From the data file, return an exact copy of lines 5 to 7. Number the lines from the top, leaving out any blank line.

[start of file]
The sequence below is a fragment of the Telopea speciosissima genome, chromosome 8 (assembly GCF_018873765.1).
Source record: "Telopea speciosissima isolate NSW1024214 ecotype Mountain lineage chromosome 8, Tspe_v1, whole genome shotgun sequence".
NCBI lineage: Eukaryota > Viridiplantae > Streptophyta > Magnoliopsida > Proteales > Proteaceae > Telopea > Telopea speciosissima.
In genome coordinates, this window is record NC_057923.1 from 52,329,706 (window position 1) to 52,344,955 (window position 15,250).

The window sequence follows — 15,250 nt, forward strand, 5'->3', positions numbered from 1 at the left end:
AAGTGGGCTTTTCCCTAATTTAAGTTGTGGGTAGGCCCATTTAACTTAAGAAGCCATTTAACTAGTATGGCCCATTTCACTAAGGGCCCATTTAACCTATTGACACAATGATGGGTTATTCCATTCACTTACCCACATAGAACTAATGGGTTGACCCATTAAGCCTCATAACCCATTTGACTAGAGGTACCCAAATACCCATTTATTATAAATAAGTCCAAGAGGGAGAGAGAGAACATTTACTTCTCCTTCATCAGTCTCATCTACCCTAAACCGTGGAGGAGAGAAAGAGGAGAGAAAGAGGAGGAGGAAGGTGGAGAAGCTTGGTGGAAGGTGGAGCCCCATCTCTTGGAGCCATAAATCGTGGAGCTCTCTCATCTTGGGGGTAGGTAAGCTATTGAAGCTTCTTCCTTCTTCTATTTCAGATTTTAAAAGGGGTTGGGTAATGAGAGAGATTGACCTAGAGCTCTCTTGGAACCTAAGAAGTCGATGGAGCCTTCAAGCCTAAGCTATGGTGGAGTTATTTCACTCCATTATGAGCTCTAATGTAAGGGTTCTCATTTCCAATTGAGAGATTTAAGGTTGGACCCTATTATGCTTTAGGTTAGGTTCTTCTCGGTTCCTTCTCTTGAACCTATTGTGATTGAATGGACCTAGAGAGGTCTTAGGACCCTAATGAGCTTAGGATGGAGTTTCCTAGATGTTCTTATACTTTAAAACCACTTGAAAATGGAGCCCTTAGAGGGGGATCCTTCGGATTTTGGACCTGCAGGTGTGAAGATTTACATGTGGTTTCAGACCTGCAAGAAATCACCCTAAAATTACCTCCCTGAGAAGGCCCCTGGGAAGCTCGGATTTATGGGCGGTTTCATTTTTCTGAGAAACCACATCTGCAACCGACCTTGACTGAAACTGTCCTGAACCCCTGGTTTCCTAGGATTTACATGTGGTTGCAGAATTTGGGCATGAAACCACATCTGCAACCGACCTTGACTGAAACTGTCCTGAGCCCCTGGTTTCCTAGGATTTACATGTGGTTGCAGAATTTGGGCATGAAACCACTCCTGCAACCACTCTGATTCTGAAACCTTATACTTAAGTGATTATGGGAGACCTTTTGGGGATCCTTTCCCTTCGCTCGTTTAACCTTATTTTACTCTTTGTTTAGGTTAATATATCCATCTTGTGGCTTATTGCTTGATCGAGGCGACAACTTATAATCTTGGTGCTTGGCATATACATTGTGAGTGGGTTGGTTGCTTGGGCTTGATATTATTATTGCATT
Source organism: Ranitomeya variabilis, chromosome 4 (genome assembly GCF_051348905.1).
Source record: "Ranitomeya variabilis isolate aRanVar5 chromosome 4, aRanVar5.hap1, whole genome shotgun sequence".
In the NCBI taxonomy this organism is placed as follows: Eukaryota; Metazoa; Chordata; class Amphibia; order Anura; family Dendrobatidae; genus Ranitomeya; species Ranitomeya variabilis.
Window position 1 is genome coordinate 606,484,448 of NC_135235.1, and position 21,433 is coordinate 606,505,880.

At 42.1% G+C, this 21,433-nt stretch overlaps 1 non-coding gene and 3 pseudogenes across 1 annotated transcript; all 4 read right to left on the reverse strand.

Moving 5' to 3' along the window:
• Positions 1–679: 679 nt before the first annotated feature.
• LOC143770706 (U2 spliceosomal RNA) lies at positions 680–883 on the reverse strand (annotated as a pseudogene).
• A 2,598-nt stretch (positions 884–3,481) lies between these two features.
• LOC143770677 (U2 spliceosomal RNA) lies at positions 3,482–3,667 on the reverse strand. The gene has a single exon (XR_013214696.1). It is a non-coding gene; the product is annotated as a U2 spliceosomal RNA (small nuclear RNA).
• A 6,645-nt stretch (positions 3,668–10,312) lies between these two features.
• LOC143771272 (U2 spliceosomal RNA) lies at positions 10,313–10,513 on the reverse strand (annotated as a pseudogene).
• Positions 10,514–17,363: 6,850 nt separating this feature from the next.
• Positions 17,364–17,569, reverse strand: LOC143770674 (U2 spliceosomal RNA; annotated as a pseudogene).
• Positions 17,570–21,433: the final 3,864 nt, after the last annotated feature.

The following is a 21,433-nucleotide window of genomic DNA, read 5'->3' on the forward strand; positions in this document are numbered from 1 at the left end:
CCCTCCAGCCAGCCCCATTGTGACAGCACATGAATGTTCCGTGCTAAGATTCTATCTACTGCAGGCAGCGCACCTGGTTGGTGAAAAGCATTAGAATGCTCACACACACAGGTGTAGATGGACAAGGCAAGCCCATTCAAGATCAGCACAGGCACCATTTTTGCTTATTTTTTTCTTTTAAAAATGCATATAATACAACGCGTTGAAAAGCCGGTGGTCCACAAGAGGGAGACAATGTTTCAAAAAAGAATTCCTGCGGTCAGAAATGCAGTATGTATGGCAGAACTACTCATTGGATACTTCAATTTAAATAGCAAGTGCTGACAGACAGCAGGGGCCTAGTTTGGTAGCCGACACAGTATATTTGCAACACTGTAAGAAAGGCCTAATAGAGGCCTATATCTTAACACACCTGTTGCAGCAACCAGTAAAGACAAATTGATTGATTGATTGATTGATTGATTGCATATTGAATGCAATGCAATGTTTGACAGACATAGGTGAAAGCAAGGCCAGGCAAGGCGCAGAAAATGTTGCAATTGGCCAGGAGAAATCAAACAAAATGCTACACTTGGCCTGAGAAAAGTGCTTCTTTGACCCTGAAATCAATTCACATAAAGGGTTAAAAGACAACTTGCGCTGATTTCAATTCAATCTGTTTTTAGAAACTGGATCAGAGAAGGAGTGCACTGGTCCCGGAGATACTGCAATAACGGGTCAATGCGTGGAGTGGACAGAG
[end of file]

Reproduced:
The window sequence follows — 15,250 nt, forward strand, 5'->3', positions numbered from 1 at the left end:
AAGTGGGCTTTTCCCTAATTTAAGTTGTGGGTAGGCCCATTTAACTTAAGAAGCCATTTAACTAGTATGGCCCATTTCACTAAGGGCCCATTTAACCTATTGACACAATGATGGGTTATTCCATTCACTTACCCACATAGAACTAATGGGTTGACCCATTAAGCCTCATAACCCATTTGACTAGAGGTACCCAAATACCCATTTATTATAAATAAGTCCAAGAGGGAGAGAGAGAACATTTACTTCTCCTTCATCAGTCTCATCTACCCTAAACCGTGGAGGAGAGAAAGAGGAGAGAAAGAGGAGGAGGAAGGTGGAGAAGCTTGGTGGAAGGTGGAGCCCCATCTCTTGGAGCCATAAATCGTGGAGCTCTCTCATCTTGGGGGTAGGTAAGCTATTGAAGCTTCTTCCTTCTTCTATTTCAGATTTTAAAAGGGGTTGGGTAATGAGAGAGATTGACCTAGAGCTCTCTTGGAACCTAAGAAGTCGATGGAGCCTTCAAGCCTAAGCTATGGTGGAGTTATTTCACTCCATTATGAGCTCTAATGTAAGGGTTCTCATTTCCAATTGAGAGATTTAAGGTTGGACCCTATTATGCTTTAGGTTAGGTTCTTCTCGGTTCCTTCTCTTGAACCTATTGTGATTGAATGGACCTAGAGAGGTCTTAGGACCCTAATGAGCTTAGGATGGAGTTTCCTAGATGTTCTTATACTTTAAAACCACTTGAAAATGGAGCCCTTAGAGGGGGATCCTTCGGATTTTGGACCTGCAGGTGTGAAGATTTACATGTGGTTTCAGACCTGCAAGAAATCACCCTAAAATTACCTCCCTGAGAAGGCCCCTGGGAAGCTCGGATTTATGGGCGGTTTCATTTTTCTGAGAAACCACATCTGCAACCGACCTTGACTGAAACTGTCCTGAACCCCTGGTTTCCTAGGATTTACATGTGGTTGCAGAATTTGGGCATGAAACCACATCTGCAACCGACCTTGACTGAAACTGTCCTGAGCCCCTGGTTTCCTAGGATTTACATGTGGTTGCAGAATTTGGGCATGAAACCACTCCTGCAACCACTCTGATTCTGAAACCTTATACTTAAGTGATTATGGGAGACCTTTTGGGGATCCTTTCCCTTCGCTCGTTTAACCTTATTTTACTCTTTGTTTAGGTTAATATATCCATCTTGTGGCTTATTGCTTGATCGAGGCGACAACTTATAATCTTGGTGCTTGGCATATACATTGTGAGTGGGTTGGTTGCTTGGGCTTGATATTATTATTGCATT
Source organism: Ranitomeya variabilis, chromosome 4 (genome assembly GCF_051348905.1).